What is IBD?







Basic information

IBD stands for inflammatory bowel disease. The two most common forms of IBD are Crohn's disease and ulcerative colitis. People with Inflammatory Bowel Disease (IBD) experience episodes of diarrhoea, abdominal cramps and pain, bleeding from the rectum, weight loss, fever and fatigue.
Both illnesses may be accompanied by various extraintestinal manifestations in e.g. the eyes and joints or on the skin. The intensity of the symptoms may vary a lot over time. Patients may experience long periods of remission and/or recurrent flare-ups.


Peak age for diagnosis in both conditions is between 10 and 40, but the disease can occur at any age. The diagnosis is usually based on an endoscopic examination of the bowel and biopsies of pathological lesions. Certain indicators of IBD, such as infection and anaemia, can also be determined in blood tests.



Most patients will be treated with anti-inflammatory medication (e.g. 5-ASA, steroids) or immunosuppressives (e.g. azathioprine). Sometimes antibiotics or biological therapies (e.g. anti-tnf alfa) may be used. If the illness does not respond to medication, surgery may be necessary. In ulcerative colitis patients, the entire colon may be removed, in which case the illness is “cured”; in Crohn’s disease, only the affected parts of the intestine are removed. The disease may reoccur at the site of surgery.

Although there is no cure for IBD, its symptoms and impact on a patient’s life can be minimized by appropriate medical management.


IBD in Europe

Inflammatory bowel diseases affect over 3.4 million people in Europe, men and women alike. In most cases the illness can be kept under control with medication, but despite extensive research there is currently no known cause or cure for IBD.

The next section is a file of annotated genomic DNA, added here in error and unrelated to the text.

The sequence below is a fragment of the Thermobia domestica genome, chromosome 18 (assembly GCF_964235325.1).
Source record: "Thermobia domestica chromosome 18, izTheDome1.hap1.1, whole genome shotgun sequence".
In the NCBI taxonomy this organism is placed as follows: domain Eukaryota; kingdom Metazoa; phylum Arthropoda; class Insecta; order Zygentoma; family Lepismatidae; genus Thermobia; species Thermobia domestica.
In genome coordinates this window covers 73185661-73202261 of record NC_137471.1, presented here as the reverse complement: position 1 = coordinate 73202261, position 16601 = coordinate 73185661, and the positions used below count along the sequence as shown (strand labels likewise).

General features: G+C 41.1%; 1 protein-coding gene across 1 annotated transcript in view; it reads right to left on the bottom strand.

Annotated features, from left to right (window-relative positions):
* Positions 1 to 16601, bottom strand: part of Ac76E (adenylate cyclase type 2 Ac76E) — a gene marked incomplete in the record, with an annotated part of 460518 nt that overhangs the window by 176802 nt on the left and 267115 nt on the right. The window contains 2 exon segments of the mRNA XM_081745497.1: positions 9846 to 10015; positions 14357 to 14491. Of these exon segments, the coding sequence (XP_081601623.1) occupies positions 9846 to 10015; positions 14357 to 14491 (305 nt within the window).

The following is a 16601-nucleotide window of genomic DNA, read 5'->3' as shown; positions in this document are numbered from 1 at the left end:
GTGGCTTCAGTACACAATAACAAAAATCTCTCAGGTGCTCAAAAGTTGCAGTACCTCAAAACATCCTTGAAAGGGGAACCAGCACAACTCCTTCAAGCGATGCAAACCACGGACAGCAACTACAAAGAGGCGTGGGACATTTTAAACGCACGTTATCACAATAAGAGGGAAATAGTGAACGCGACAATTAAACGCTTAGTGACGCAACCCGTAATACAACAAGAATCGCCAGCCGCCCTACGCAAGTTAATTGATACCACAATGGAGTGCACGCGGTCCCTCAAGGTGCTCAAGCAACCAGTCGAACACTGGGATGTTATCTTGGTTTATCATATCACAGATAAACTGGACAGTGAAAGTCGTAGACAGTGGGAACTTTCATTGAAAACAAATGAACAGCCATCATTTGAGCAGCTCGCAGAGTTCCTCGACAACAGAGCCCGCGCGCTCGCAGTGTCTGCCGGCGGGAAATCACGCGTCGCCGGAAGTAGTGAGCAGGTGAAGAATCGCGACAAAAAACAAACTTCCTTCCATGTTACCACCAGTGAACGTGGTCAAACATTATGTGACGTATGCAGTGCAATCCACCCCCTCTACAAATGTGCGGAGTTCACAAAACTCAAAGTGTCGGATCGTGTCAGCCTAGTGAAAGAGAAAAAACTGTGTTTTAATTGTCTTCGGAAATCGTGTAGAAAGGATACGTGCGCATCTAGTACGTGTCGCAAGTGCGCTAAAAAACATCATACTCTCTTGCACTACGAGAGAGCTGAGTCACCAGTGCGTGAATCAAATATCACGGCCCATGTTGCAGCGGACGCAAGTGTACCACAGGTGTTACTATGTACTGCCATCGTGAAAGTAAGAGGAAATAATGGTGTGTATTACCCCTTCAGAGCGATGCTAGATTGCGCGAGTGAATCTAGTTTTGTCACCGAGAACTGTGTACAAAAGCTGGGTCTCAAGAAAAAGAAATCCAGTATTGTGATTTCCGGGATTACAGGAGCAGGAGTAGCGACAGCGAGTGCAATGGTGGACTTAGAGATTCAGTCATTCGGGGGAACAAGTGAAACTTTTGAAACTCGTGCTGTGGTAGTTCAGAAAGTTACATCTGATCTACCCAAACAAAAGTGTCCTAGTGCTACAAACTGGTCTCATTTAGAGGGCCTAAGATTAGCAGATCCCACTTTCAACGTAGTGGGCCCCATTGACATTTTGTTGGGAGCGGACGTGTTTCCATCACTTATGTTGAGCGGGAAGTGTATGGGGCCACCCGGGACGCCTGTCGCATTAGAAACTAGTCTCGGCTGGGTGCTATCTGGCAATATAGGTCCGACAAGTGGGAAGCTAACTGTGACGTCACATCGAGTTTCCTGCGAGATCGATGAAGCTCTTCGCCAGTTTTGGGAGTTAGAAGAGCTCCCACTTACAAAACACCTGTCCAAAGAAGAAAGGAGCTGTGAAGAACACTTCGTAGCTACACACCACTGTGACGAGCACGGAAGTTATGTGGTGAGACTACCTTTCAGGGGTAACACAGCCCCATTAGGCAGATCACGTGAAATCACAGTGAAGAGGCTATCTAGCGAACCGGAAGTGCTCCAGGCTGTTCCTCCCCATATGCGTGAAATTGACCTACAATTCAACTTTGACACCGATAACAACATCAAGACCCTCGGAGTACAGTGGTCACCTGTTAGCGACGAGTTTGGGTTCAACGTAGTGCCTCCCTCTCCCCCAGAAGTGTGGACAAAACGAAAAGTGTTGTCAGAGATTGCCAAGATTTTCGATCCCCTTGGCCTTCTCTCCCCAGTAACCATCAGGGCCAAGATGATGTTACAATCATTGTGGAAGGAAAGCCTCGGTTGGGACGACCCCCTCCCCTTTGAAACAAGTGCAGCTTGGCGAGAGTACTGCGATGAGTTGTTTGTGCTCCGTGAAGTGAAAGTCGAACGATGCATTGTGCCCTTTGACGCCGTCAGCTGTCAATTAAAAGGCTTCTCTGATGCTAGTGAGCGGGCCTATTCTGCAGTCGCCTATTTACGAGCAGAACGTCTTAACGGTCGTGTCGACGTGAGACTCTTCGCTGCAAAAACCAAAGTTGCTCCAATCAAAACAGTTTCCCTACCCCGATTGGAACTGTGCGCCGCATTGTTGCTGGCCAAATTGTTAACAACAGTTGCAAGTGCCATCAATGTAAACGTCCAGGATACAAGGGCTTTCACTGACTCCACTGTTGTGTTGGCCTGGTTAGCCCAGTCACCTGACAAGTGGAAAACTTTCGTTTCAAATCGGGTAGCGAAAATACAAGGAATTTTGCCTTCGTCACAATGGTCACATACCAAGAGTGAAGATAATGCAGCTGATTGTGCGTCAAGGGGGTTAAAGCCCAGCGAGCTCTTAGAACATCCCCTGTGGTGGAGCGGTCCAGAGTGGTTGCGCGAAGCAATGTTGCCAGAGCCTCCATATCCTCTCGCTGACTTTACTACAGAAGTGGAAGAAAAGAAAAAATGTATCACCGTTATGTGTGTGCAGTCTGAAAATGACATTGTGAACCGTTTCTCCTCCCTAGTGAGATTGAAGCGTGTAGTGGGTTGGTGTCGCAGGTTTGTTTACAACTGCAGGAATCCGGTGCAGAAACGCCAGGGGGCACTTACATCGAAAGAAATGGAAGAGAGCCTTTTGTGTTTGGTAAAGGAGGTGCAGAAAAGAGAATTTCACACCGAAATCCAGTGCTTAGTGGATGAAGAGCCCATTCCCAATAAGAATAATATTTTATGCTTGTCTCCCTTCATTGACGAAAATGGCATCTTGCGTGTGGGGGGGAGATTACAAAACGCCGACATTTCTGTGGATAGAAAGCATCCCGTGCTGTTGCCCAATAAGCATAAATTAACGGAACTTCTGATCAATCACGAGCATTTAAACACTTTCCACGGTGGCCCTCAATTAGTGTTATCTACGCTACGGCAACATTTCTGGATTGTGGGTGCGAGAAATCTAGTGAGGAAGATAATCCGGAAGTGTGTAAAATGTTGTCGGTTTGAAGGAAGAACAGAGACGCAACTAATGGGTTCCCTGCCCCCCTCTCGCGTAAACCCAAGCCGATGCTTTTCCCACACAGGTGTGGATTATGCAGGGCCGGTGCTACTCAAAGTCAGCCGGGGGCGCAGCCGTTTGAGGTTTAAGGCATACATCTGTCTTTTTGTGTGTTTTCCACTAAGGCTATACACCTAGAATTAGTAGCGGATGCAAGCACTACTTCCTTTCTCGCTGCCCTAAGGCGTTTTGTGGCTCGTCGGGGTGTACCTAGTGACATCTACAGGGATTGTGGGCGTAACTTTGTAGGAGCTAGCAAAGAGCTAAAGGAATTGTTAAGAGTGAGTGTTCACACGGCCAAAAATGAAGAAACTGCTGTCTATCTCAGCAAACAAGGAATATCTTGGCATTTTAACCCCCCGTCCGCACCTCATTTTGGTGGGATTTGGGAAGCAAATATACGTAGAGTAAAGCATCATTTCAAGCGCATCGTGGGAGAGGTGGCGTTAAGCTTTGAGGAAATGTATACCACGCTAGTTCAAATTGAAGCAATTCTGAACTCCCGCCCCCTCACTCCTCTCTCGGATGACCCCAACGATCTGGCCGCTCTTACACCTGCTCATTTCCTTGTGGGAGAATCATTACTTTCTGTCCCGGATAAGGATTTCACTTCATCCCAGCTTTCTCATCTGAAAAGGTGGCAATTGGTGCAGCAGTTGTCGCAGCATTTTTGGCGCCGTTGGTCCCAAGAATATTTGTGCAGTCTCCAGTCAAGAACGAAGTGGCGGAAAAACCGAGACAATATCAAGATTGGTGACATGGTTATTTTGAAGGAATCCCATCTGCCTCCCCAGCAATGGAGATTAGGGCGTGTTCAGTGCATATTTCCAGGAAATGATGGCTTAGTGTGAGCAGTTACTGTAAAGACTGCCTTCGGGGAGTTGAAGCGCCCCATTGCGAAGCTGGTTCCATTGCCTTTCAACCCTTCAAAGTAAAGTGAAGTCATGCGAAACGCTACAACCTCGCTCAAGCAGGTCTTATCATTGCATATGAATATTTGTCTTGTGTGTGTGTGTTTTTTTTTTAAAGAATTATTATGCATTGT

Who gets affected by IBD?

IBD may affect as many as 10 million people worldwide. Men and Women are equally likely to be affected, and while the disease can occur at any age, IBD occurs more often among adolescents and young adults between the ages of 15 and 35.

Although considerable progress has been made in IBD research, investigators do not yet know what causes this disease. Studies indicate that the inflammation in IBD involves a complex interaction of factors: the genes the person has inherited, the immune system, and something in the environment. Foreign substances (antigens) in the environment may be the direct cause of the inflammation, or they may stimulate the body's defenses to produce an inflammation that continues without control. Researchers believe that once the IBD patient's immune system is "turned on," it does not know how to properly "turn off" at the right time. As a result, inflammation damages the intestine and causes the symptoms of IBD. That is why the main goal of medical therapy is to help patients regulate their immune system better.

Crohn’s disease tends to run in families, so if you or a close relative have the disease, your family members have a significantly increased chance of developing Crohn’s. Studies have shown that 5% to 20% of affected individuals have a first – degree relative (parents, child, or sibling) with one of the diseases. The risk is greater with Crohn’s disease than ulcerative colitis. The risk is also substantially higher when both parents have IBD.

The environment in which you live also appears to play a role. IBD is more common in developed countries rather than undeveloped countries, in urban rather than rural areas, and in northern rather than southern climates.


Travel with IBD

If you have IBD you might find the idea of travelling quite a challenge.  A change of climate, water, or food can upset anyone’s bowels. Yet many people with IBD travel widely, both withing their country and abroad. With careful planning ahead it should be possible for you to travel to most places. Before you leave, speak to your doctor about a flare-up plan. This will mean you know what to do if your IBD symptoms worsen while you are away.

This information sheet has been prepared by our colleagues for Crohn´s and Colitis UK and sets out to answer some of the questions that you may have when thinking about going on holiday or on a business trip. It also includes suggestions for people who have a stoma or have had surgery

Travel and IBD leaflet